Wednesday, February 19, 2020

Cuomo, Visiting Puerto Rico, Chastises Federal Earthquake Response

The New York Times
By on January 15, 2020

Rubble from collapsed structures blocks a street in Guayanilla, Puerto Rico, on Sunday, Jan. 13, 2020. Tremors large and small have terrorized the island for more than two weeks. (Erika P. Rodriguez/The New York Times)

“Once again, the federal government hasn’t showed up the way they should,” the New York governor said.

By Luis Ferré-Sadurní

SAN JUAN, Puerto Rico — Gov. Andrew M. Cuomo of New York criticized the Trump administration’s response to a series of powerful earthquakes that has shaken Puerto Rico for weeks, toppling homes and knocking out power to parts of the island, which has still not fully recovered from Hurricane Maria.

If the effects of the tremors have reminded residents of Hurricane Maria’s devastation two years ago, so have the politics surrounding the recovery of the island, which experienced a magnitude-4.6 temblor on Tuesday morning.

“They didn’t respond appropriately at Hurricane Maria,” Cuomo said in New York City before boarding a plane to the island on Tuesday. “The president showed up and threw paper towels into the crowd, and now we have an earthquake and continuing tremors, and once again the federal government hasn’t showed up the way they should.”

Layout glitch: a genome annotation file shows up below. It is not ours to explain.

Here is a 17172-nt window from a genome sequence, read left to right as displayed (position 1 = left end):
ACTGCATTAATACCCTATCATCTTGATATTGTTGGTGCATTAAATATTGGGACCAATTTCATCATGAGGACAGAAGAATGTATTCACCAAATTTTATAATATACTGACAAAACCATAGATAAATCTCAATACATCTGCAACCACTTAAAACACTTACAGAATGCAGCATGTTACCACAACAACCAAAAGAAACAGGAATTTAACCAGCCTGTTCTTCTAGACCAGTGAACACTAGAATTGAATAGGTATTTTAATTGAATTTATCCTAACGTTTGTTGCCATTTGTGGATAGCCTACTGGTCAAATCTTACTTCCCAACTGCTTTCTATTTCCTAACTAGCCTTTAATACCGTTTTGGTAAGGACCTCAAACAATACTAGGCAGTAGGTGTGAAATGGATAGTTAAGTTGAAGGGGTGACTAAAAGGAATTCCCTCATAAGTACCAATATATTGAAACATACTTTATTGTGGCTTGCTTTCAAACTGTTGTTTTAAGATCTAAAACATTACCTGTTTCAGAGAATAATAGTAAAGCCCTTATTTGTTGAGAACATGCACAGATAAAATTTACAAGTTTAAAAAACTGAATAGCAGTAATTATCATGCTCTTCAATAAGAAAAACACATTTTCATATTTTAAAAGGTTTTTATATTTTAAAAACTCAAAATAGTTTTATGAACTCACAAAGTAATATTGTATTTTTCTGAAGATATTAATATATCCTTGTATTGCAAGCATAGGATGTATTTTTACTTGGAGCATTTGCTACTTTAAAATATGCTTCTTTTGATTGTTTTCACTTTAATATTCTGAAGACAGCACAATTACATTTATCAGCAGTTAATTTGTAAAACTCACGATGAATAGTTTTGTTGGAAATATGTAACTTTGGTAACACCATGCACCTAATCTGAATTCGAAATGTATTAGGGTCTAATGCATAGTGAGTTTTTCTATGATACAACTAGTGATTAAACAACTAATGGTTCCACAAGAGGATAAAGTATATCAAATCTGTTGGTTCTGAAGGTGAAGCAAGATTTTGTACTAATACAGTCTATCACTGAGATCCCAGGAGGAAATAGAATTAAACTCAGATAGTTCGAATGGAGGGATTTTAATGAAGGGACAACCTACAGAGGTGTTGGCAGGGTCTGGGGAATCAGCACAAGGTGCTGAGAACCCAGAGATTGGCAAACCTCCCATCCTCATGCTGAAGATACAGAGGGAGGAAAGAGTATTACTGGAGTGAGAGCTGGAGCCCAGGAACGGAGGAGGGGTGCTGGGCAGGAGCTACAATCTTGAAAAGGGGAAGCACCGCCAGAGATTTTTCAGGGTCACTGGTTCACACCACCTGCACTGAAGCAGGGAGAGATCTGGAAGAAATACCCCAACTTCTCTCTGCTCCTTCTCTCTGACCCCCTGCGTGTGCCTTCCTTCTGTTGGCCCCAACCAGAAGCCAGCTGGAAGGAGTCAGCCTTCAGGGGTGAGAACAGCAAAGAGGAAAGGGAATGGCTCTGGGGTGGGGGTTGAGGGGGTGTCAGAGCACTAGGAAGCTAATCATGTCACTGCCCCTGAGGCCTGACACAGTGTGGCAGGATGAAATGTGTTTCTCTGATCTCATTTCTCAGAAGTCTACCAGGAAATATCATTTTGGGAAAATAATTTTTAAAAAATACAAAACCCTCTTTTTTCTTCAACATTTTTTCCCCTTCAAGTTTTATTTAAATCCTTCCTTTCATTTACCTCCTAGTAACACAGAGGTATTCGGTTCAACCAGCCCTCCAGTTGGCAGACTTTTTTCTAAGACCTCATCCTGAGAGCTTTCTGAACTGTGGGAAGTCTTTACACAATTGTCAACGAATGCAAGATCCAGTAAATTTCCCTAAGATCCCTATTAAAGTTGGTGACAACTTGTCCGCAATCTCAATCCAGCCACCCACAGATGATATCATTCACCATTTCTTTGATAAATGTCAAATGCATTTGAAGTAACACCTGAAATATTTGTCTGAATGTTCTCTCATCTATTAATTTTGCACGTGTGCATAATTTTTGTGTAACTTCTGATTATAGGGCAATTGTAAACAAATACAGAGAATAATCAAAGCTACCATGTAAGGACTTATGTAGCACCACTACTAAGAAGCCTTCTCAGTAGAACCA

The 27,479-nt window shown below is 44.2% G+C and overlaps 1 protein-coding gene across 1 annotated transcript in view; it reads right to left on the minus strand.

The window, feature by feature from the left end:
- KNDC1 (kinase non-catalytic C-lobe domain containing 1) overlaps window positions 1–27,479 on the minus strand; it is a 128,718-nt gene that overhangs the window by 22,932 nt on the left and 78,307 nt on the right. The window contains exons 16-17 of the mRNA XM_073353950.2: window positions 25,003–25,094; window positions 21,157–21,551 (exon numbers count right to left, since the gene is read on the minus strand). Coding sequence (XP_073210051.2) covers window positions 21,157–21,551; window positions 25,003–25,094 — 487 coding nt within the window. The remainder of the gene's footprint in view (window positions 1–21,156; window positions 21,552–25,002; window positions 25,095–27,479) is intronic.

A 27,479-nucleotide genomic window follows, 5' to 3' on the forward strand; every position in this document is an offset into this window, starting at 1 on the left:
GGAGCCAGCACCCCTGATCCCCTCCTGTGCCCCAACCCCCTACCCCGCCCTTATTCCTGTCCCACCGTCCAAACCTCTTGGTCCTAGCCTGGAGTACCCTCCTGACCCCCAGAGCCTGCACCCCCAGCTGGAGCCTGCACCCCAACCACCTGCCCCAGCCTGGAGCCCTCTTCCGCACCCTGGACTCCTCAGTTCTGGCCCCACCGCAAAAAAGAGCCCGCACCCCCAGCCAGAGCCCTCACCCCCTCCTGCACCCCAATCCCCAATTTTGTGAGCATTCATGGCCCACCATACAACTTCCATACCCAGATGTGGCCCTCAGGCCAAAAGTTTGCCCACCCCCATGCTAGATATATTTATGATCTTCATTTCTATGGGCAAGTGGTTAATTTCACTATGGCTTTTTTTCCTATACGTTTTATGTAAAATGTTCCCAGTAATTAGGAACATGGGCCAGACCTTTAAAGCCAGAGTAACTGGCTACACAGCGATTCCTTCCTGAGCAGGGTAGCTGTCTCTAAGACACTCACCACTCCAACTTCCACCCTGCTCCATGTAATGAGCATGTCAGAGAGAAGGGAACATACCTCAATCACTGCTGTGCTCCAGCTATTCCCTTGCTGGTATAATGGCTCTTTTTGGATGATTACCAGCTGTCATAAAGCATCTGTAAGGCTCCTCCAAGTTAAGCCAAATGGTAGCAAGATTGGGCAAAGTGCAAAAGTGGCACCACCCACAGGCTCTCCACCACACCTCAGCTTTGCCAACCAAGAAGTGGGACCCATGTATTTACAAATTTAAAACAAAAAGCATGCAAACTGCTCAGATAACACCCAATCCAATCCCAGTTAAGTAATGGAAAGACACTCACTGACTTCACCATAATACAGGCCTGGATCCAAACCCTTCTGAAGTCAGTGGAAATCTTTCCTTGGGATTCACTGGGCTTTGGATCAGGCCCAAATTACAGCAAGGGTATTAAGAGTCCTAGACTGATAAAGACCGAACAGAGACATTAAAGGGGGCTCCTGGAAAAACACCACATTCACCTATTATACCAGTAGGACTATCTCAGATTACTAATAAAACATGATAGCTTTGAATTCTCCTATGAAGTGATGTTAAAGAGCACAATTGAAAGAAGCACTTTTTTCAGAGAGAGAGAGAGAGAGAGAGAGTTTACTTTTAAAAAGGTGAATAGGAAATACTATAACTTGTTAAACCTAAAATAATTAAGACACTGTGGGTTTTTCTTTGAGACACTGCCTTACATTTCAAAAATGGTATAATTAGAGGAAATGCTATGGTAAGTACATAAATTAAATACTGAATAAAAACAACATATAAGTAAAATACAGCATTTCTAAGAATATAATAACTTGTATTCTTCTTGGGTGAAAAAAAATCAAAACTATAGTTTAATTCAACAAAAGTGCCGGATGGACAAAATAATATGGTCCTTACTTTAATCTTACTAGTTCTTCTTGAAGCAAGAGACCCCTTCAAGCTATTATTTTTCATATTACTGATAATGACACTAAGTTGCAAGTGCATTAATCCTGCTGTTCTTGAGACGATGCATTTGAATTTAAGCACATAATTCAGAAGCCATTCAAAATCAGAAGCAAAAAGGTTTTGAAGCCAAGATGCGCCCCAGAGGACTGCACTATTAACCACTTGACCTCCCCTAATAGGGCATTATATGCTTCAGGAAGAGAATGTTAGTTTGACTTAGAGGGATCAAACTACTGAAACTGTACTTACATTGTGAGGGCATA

Puerto Rico has become a recurring cudgel for Cuomo in his attacks on President Donald Trump, which have included criticism over federal immigration policy and the president’s failure to disclose his tax returns. Cuomo, a Democrat, has called Trump’s handling of Hurricane Maria an “embarrassment” and “appalling.”

Cuomo did not offer specifics on his criticism of the federal government’s response to the earthquakes, which began in late December and have forced thousands of fearful residents to leave their homes: More than 8,000 residents are scattered in more than 40 shelters, and thousands more are sleeping in makeshift tents and inside parked cars near highways.

But the island is clearly showing signs of recovery: Electricity has been restored to 99% of customers, and the Army Corps of Engineers has mobilized personnel to help install generators.

Cuomo, along with a delegation of elected officials from New York, is expected to visit a power plant that was damaged in the southern part of the island, as well as a ravaged school and a shelter.

It is Cuomo’s seventh trip to Puerto Rico since Hurricane Maria devastated the U.S. territory in September 2017, knocking out power, water and telecommunications across the island and resulting in more than 3,000 fatalities.

Mr. Cuomo toured a major natural gas power plant that was damaged in the southern part of the island.
Mr. Cuomo toured a major natural gas power plant that was damaged in the southern part of the island. (Dennis M. Rivera Pichardo for The New York Times)

At the time, Cuomo deployed state resources to the island almost immediately. He has sought to frame New York’s response as more effective, albeit more modest, than that of the federal government. He used his visit on Tuesday to announce the deployment of 115 members of the National Guard, adding to the New York Power Authority personnel already helping the island’s government in repairing its power grid.

The Trump administration’s Hurricane Maria response has resurfaced in light of the recent temblors.